Spicer Points To Ex-Obama Official To Suggest Conspiracy Against Trump

Four weeks after a TV appearance by a former Obama administration official, White House press secretary Sean Spicer has singled out the interview as evidence of an Obama administration conspiracy to undermine President Donald Trump’s new administration with damaging leaks.

Spicer brought up Evelyn Farkas, who served as deputy assistant secretary of defense for Russia/Ukraine/Eurasia from 2012 until October 2015, twice during his daily press briefing Thursday — and even more extensively from the podium on Friday.

“On March 2nd, the day before the President’s tweet, comments by a senior administration official, foreign policy expert Dr. Evelyn Farkas, together with previous reports that had been out, raised serious concerns on whether or not there was an organized and widespread effort by the Obama administration to use and leak highly sensitive intelligence information for political purposes,” Spicer said Friday.

The “reports” Spicer referenced appeared to be a New York Times article that claimed former President Obama administration officials “scrambled to spread information about Russian efforts to undermine the presidential election — and about possible contacts between associates of President-elect Donald J. Trump and Russian,” in the waning days of Obama’s presidency.

The “President’s tweet” is a reference to Trump’s March 4 accusation, which has yet to be supported by any evidence, that Obama illegally ordered the surveillance of Trump Tower.

The day after the New York Times’ report, on March 2, Farkas told MSNBC’s “Morning Joe”: “I was urging my former colleagues, and, frankly speaking, the people on the Hill – it was more actually aimed at telling the Hill people – get as much information as you can, get as much intelligence as you can, before President Obama leaves the administration, because I had a fear that somehow that information would disappear with the senior people who left.”

She added later: “That’s why you have the leaking.”

Farkas did not describe Obama himself ordering the surveillance of anyone in the Trump team – as Trump claimed – but rather expressed her concern that members of the Trump administration would interfere with the ongoing investigation into Russian meddling in the 2016 election, including the possible involvement of Trump affiliates themselves.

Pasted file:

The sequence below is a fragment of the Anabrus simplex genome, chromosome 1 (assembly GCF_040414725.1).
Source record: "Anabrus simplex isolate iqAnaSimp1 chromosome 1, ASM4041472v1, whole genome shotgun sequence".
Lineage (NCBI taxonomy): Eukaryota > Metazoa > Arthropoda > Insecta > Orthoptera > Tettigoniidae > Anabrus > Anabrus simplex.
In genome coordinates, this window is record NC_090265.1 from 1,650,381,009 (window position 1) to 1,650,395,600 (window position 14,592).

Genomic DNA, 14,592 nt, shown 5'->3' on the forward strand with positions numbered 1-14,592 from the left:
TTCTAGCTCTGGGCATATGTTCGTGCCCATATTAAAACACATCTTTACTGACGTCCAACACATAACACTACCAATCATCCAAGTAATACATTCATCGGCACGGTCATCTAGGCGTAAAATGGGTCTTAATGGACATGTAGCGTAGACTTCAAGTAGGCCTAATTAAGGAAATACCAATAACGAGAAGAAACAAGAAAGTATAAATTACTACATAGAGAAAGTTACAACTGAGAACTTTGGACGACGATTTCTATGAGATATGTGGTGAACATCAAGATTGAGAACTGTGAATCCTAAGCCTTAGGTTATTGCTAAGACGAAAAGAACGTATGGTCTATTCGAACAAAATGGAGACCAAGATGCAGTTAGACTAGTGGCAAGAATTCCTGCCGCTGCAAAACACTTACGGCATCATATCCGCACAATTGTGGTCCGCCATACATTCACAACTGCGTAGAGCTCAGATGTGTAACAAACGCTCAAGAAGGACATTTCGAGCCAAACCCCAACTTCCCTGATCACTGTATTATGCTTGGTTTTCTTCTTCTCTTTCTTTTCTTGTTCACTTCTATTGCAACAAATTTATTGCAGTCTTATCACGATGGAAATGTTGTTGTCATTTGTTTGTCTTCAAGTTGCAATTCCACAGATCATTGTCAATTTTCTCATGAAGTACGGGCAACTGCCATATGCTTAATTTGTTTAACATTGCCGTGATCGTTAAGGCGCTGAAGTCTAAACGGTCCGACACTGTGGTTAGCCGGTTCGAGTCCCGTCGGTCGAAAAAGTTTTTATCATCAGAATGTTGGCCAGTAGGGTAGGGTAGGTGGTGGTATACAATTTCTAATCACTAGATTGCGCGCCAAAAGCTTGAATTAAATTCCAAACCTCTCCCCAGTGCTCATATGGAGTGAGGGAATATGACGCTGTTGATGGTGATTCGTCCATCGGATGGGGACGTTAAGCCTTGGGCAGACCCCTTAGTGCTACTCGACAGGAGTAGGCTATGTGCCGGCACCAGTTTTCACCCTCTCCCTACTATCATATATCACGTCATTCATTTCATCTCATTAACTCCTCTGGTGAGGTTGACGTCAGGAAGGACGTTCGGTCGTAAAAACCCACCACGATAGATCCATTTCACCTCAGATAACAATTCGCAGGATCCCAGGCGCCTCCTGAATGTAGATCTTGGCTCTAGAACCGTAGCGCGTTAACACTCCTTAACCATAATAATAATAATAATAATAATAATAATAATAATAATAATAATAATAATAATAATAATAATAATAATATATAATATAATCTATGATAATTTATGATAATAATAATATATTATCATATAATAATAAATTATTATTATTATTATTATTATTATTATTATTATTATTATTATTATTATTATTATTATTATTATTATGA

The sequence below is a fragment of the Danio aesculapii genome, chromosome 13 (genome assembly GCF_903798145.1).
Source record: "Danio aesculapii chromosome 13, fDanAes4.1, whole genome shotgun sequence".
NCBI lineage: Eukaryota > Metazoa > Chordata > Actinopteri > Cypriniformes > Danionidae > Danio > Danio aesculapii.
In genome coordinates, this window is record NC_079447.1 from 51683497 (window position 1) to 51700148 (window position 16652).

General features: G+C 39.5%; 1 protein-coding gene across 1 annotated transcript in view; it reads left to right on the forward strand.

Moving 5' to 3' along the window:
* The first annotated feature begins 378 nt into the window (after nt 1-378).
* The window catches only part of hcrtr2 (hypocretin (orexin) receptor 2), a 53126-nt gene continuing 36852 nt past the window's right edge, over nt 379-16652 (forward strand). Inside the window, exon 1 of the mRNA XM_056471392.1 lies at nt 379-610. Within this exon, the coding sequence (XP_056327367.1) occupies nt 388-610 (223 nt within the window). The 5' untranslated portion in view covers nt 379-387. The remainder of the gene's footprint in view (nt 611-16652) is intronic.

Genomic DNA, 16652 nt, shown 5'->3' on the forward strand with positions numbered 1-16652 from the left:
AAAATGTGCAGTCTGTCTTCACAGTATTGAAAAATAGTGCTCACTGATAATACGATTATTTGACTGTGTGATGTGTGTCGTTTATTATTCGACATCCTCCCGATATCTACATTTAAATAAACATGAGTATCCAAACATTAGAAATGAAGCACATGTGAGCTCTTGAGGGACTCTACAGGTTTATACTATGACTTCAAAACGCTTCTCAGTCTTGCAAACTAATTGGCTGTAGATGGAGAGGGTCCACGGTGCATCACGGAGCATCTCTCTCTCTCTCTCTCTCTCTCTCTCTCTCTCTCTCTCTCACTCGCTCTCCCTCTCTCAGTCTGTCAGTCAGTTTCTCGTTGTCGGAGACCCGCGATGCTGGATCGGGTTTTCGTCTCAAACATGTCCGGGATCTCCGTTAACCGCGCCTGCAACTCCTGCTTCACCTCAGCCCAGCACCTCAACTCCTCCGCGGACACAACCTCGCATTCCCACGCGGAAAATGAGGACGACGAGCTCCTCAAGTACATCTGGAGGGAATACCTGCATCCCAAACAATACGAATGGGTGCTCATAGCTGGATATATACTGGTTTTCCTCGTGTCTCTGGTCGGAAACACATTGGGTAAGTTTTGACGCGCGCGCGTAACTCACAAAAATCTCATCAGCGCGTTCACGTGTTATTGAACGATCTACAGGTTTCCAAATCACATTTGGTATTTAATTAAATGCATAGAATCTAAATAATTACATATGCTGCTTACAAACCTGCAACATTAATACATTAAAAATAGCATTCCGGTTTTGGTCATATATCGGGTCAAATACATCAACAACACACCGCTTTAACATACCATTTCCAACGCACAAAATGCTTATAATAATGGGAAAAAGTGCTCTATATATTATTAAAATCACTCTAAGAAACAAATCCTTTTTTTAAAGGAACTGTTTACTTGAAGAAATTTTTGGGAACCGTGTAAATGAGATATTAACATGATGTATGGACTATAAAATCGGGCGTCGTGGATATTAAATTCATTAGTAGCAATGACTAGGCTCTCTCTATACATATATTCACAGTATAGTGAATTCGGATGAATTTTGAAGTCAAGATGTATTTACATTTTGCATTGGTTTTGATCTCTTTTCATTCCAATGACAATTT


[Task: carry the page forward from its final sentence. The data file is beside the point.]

Farkas said she was fearful “that the Trump folks, if they found out how we knew what we knew about their, the staff, the Trump staff’s dealing with Russians, that they would try to compromise those sources and methods, meaning we would no longer have access to that intelligence.”

But, she emphasized in a Twitter post Wednesday, she had no information of her own, and was merely in contact with her former colleagues at the White House.

And though he stopped short of saying Farkas’ claims proved the President’s unsubstantiated claim that former President Obama unlawfully ordered the surveillance of Trump Tower, Spicer frequently mentioned Farkas and Trump’s wiretapping claim in the same breath.

After dodging a question about the process by which House Intelligence Chair Devin Nunes (R-CA) obtained information that the congressman said showed Trump and his affiliates’ identities were incidentally included in the surveillance of foreign officials, for example, Spicer pivoted to Farkas.

“I can say that we’ve continued to say the substance of this matter and what continues to come to light in terms of Obama officials admitting either off the record or, frankly, on the record, consistent with what Dr. Farkas says, that there was clearly an attempt to do something politically motivated with the intelligence out there,” he said.

Later, CNN’s Jim Acosta asked if the White House had any proof of unlawful surveillance by the Obama administration of the Trump campaign or transition team.

Spicer did not. But, he said, “I think that the revelations of Evelyn Farkas, who played a senior role in the Obama administration, going on the record to talk about how they politically used classified information is troubling.”

Pointing to Farkas’ interview, and to an NBC News report Friday that Obama administration officials had compiled a list of important documents’ serial numbers to give to senior members of the Senate Intelligence Committee, Spicer added: “More and more we are seeing that the substance of what we’ve been talking about continues to move exactly in the direction that the President spoke about in terms of surveillance that occurred.”

“And that should be very troubling,” he added. “That, frankly, should be something that everyone looks at and says ‘What’s going on here? Why did it happen? Who did it? And how are we going to get to the bottom of it?’ That’s what concerns me.”

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